I took my car in for basic service the other day and a loaner car was given to me for a few days because a part needed to be ordered. They brought out the car and it was this massive monstrosity! I wasn’t sure I could drive it but I was certainly intrigued by its design, comfort and amenities. As I went throughout the days I enjoyed the luxury but a few other unexpected things happened.
I had to park only in certain spots to avert hitting other cars getting in-and-out of spaces, the car wouldn’t fit in my garage and some of the intricate navigation settings in my sight line ended up being more distracting than I was used to. It was so enormous that my son even joked about wanting to invite his friends and hang out in there…
So, was it fun? Did I enjoy the moment of driving it with all its features and luxuries? I sure did! However, it ended up just being too much car and something that would wear on me and my bank account every day if I entertained the thought of actually owning it.
How much excess do we need after the short term thrill is gone?
Foods that we eat, sometimes quick choices, sometimes when we’re not paying attention, feel pretty darn good going down! Maybe this is fine once in a while, but as we repeat the pattern of excess without thought or action to change, this excess maintains and raises inflammation levels in our bodies only leading to problems in the future. Every meal does have an impact!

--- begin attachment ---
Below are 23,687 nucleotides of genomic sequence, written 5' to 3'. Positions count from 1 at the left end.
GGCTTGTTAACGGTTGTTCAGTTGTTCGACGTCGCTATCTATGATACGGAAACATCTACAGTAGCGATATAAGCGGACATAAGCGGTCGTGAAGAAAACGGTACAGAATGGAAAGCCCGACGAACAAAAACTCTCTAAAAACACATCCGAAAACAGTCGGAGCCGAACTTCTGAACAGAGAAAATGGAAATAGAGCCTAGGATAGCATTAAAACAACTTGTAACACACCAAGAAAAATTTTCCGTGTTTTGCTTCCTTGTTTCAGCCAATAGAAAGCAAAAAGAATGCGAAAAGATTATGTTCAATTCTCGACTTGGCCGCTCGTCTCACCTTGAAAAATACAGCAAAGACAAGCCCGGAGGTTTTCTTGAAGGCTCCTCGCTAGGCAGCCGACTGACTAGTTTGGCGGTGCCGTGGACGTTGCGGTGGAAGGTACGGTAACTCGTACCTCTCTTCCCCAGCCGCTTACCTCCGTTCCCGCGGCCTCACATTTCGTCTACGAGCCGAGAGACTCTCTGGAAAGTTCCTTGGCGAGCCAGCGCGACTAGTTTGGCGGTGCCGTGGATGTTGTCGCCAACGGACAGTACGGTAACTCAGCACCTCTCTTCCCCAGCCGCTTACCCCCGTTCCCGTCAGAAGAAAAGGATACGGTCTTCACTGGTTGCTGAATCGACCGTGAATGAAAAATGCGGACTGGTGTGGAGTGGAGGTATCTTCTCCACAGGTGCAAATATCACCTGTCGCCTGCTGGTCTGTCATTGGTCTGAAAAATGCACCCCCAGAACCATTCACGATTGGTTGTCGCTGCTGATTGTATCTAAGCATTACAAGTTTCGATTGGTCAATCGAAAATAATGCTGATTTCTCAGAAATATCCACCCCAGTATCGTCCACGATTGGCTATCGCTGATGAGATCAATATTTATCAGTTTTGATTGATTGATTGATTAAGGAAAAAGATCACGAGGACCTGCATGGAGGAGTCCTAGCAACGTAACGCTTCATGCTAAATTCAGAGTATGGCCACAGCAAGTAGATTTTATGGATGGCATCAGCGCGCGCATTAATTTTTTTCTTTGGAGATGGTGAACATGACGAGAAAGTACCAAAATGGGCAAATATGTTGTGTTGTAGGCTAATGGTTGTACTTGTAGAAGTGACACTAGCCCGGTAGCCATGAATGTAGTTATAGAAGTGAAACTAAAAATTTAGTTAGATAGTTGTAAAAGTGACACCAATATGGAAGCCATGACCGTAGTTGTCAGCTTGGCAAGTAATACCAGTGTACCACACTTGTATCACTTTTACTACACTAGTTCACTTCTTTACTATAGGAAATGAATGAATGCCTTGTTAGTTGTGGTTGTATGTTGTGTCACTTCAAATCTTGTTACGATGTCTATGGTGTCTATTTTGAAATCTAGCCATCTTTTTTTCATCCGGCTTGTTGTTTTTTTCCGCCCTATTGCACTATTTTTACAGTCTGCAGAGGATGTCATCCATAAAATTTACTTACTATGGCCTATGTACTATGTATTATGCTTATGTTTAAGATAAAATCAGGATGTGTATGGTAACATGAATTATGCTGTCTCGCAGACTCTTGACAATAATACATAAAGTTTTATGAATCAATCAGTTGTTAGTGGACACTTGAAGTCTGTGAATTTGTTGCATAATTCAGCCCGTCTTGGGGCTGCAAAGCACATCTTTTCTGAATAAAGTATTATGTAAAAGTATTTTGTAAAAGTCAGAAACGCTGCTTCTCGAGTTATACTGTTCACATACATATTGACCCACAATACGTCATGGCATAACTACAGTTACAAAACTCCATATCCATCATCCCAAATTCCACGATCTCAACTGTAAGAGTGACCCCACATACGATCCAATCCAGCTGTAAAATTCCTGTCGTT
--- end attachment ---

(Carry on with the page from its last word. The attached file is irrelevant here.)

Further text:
So, how do you get out of the metaphorical rabbit hole of food and lifestyle choices that do not serve you well? Here are some options for you to try:
1 – Physically. Move. Away. Is after dinner snacking in front of the TV a challenge for you? Actually head to a different room! If you take a moment and pause and change the physical environment, you’ll likely notice you aren’t as hungry (this doesn’t work well by the way if you don’t fuel yourself as you should for dinner).
2 – Load your next meal with vegetables, even if that next meal is breakfast (1/4 – 3/4 of the plate), a lean protein and a healthy fat like avocado, hummus or nuts. This will automatically change your blood chemistry and brain chemical responses to set you up for even more good choices because you’ll feel better.
3 – Take a moment while you’re eating the ‘not so great for you’ food (yes, it means you’ll actually have to stop and acknowledge what you’re doing) and think, really walk into the thought, of how you felt the seemingly bazillion times you’ve done this before. Bloated? Crabby? Regretful? Tired? You won’t end up eating as much as you would have because a) – you’ll start to feel those negative feelings before you actually eat as much as you could have and b) – in pausing, you’ll allow for satiety hormones to kick in to help you stop.
Are you ready to climb out of the rabbit hole? Well, take my hand, push yourself up, dust yourself off and get started today!
In good health,